Regardless, this case makes for a nice example of the dangers of letting subject matter experts develop their own test and running with it. Sure, they can make a test that looks good, and maybe it is valid. But without the help of I-O psychologists or similarly trained experts, you can’t prove it. And when the lawyers or judges or EEOC come a’knocking and ask you to respond to accusations of discrimination, you’d better have something more substantial than “Well, Ted thought it looked good.”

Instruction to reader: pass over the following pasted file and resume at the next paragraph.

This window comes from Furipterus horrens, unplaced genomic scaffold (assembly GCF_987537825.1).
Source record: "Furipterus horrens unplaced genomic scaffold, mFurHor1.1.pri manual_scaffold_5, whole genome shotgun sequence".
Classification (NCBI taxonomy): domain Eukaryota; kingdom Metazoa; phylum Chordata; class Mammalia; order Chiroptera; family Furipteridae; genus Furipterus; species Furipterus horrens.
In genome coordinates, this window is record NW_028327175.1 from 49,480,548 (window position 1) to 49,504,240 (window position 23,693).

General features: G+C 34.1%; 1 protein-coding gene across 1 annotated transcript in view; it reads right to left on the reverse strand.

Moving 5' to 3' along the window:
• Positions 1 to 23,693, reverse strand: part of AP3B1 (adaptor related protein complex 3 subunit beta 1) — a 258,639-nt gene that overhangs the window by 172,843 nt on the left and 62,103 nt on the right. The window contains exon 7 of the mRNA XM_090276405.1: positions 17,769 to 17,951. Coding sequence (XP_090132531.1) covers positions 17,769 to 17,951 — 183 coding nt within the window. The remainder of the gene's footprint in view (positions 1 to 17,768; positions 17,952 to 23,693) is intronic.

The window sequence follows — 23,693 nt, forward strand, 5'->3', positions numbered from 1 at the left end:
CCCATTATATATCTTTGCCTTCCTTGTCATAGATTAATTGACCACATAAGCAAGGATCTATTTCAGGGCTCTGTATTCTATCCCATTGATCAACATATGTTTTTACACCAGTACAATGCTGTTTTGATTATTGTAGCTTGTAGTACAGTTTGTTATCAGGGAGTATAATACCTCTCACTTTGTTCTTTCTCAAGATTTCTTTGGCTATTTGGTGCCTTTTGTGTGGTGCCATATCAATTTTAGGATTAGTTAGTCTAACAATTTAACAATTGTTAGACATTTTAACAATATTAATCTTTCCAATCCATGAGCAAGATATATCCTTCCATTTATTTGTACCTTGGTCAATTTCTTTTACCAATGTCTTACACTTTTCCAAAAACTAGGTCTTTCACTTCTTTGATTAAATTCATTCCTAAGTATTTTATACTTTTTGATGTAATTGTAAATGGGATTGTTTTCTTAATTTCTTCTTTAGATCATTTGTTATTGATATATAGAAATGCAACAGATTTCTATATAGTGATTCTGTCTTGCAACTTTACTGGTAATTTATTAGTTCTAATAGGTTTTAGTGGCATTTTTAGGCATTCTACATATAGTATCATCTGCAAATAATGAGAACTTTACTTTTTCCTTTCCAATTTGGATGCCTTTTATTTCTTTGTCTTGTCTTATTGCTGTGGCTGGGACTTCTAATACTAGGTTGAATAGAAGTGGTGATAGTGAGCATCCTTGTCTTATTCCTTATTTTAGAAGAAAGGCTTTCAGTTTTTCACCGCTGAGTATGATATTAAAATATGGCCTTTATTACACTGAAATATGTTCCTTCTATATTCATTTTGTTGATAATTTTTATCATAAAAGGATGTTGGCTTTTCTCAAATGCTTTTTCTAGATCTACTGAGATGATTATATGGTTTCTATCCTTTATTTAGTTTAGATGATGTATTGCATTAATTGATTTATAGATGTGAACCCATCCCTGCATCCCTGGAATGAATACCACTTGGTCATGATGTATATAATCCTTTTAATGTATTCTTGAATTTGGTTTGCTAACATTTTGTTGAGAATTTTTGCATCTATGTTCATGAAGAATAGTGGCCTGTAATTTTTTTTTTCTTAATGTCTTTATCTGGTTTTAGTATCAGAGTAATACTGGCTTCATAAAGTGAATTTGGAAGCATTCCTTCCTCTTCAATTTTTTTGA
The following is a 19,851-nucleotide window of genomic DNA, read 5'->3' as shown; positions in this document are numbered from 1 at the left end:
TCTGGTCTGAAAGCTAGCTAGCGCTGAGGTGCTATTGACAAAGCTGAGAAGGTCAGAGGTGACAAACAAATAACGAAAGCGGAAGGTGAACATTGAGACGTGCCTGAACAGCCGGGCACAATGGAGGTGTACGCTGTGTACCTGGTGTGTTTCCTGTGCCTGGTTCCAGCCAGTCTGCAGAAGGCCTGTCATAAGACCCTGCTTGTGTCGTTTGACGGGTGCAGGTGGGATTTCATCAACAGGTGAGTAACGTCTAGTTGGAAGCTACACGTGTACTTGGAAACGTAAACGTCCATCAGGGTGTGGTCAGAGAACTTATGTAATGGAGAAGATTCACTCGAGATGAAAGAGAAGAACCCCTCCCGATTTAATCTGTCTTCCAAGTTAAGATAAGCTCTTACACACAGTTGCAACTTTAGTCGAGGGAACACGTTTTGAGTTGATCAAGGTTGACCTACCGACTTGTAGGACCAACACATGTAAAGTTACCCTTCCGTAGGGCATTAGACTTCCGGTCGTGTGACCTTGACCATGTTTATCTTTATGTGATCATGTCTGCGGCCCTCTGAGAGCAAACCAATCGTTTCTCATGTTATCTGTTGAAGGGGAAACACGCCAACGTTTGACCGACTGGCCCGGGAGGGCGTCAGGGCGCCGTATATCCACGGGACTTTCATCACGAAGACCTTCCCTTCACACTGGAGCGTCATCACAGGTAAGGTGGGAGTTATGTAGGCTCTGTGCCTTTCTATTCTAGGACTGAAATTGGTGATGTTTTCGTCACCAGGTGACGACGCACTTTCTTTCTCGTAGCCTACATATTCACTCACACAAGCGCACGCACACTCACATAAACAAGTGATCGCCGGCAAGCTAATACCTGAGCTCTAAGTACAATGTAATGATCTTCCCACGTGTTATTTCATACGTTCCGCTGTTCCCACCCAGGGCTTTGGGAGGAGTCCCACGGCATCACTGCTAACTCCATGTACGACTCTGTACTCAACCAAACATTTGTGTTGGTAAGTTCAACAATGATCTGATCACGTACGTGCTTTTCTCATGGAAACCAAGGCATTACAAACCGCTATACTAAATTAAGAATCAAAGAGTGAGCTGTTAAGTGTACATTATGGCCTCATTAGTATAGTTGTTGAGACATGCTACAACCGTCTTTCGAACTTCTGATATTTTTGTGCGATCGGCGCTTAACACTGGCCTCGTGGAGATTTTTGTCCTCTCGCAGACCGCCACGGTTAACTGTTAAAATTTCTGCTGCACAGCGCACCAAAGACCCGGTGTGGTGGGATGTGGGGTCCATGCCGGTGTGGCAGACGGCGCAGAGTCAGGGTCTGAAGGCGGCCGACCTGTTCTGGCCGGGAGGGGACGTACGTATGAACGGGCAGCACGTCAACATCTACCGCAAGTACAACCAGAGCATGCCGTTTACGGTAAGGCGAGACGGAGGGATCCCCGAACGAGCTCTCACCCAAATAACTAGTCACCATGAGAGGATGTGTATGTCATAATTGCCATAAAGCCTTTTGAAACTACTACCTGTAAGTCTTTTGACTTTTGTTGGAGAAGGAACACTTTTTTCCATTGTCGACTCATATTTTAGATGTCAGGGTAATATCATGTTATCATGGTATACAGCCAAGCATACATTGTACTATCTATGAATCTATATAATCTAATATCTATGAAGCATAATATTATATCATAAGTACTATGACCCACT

A couple of months ago I heard a story on NPR about what they called a new trend in job seeking: the video resume. To see what I’m talking about, just go to YouTube and do a search for “video resume” and you’ll get plenty. If you’re at work, try not to waste too much time at this point. The idea is that these folks are taking advantage of the falling prices in basic film making equipment to make movies of themselves where they review their qualifications and ask for jobs. I think it’s fair to say that production quality varies widely, but some of them are decent.